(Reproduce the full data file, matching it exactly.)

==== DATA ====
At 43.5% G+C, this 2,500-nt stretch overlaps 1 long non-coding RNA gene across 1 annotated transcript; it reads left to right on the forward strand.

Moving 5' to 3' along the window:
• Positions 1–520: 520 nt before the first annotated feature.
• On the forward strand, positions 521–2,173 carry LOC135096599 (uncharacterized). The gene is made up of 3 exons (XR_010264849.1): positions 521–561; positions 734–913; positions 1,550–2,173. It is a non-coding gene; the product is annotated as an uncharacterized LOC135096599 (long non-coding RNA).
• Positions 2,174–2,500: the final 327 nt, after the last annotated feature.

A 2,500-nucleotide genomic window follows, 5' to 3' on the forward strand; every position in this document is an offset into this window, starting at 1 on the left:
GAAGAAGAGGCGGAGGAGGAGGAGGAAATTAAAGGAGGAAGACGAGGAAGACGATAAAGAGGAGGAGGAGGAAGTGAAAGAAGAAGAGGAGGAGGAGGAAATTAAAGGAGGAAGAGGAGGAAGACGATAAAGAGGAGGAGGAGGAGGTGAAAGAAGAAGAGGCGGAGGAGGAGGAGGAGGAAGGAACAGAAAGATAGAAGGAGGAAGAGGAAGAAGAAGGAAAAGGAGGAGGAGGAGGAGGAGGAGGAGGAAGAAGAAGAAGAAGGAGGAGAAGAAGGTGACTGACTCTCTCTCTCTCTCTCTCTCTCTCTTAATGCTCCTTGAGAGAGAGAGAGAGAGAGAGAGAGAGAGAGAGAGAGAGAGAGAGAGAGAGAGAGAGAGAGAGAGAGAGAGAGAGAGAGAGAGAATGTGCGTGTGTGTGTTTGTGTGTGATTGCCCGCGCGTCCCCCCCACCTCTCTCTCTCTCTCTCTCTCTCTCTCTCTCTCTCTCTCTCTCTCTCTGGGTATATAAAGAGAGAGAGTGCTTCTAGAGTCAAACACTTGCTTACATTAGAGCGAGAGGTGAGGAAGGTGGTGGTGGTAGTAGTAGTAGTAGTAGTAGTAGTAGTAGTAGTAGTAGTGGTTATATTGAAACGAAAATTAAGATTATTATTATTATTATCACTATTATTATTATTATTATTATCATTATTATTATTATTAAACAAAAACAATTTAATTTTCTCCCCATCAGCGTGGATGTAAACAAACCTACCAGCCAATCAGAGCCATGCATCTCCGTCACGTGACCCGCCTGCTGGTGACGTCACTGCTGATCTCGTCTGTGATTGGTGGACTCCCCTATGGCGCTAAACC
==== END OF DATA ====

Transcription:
At 43.5% G+C, this 2,500-nt stretch overlaps 1 long non-coding RNA gene across 1 annotated transcript; it reads left to right on the forward strand.

Moving 5' to 3' along the window:
• Positions 1–520: 520 nt before the first annotated feature.
• On the forward strand, positions 521–2,173 carry LOC135096599 (uncharacterized). The gene is made up of 3 exons (XR_010264849.1): positions 521–561; positions 734–913; positions 1,550–2,173. It is a non-coding gene; the product is annotated as an uncharacterized LOC135096599 (long non-coding RNA).
• Positions 2,174–2,500: the final 327 nt, after the last annotated feature.

A 2,500-nucleotide genomic window follows, 5' to 3' on the forward strand; every position in this document is an offset into this window, starting at 1 on the left:
GAAGAAGAGGCGGAGGAGGAGGAGGAAATTAAAGGAGGAAGACGAGGAAGACGATAAAGAGGAGGAGGAGGAAGTGAAAGAAGAAGAGGAGGAGGAGGAAATTAAAGGAGGAAGAGGAGGAAGACGATAAAGAGGAGGAGGAGGAGGTGAAAGAAGAAGAGGCGGAGGAGGAGGAGGAGGAAGGAACAGAAAGATAGAAGGAGGAAGAGGAAGAAGAAGGAAAAGGAGGAGGAGGAGGAGGAGGAGGAGGAAGAAGAAGAAGAAGGAGGAGAAGAAGGTGACTGACTCTCTCTCTCTCTCTCTCTCTCTCTTAATGCTCCTTGAGAGAGAGAGAGAGAGAGAGAGAGAGAGAGAGAGAGAGAGAGAGAGAGAGAGAGAGAGAGAGAGAGAGAGAGAGAGAGAGAGAATGTGCGTGTGTGTGTTTGTGTGTGATTGCCCGCGCGTCCCCCCCACCTCTCTCTCTCTCTCTCTCTCTCTCTCTCTCTCTCTCTCTCTCTCTCTGGGTATATAAAGAGAGAGAGTGCTTCTAGAGTCAAACACTTGCTTACATTAGAGCGAGAGGTGAGGAAGGTGGTGGTGGTAGTAGTAGTAGTAGTAGTAGTAGTAGTAGTAGTAGTAGTGGTTATATTGAAACGAAAATTAAGATTATTATTATTATTATCACTATTATTATTATTATTATTATCATTATTATTATTATTAAACAAAAACAATTTAATTTTCTCCCCATCAGCGTGGATGTAAACAAACCTACCAGCCAATCAGAGCCATGCATCTCCGTCACGTGACCCGCCTGCTGGTGACGTCACTGCTGATCTCGTCTGTGATTGGTGGACTCCCCTATGGCGCTAAACC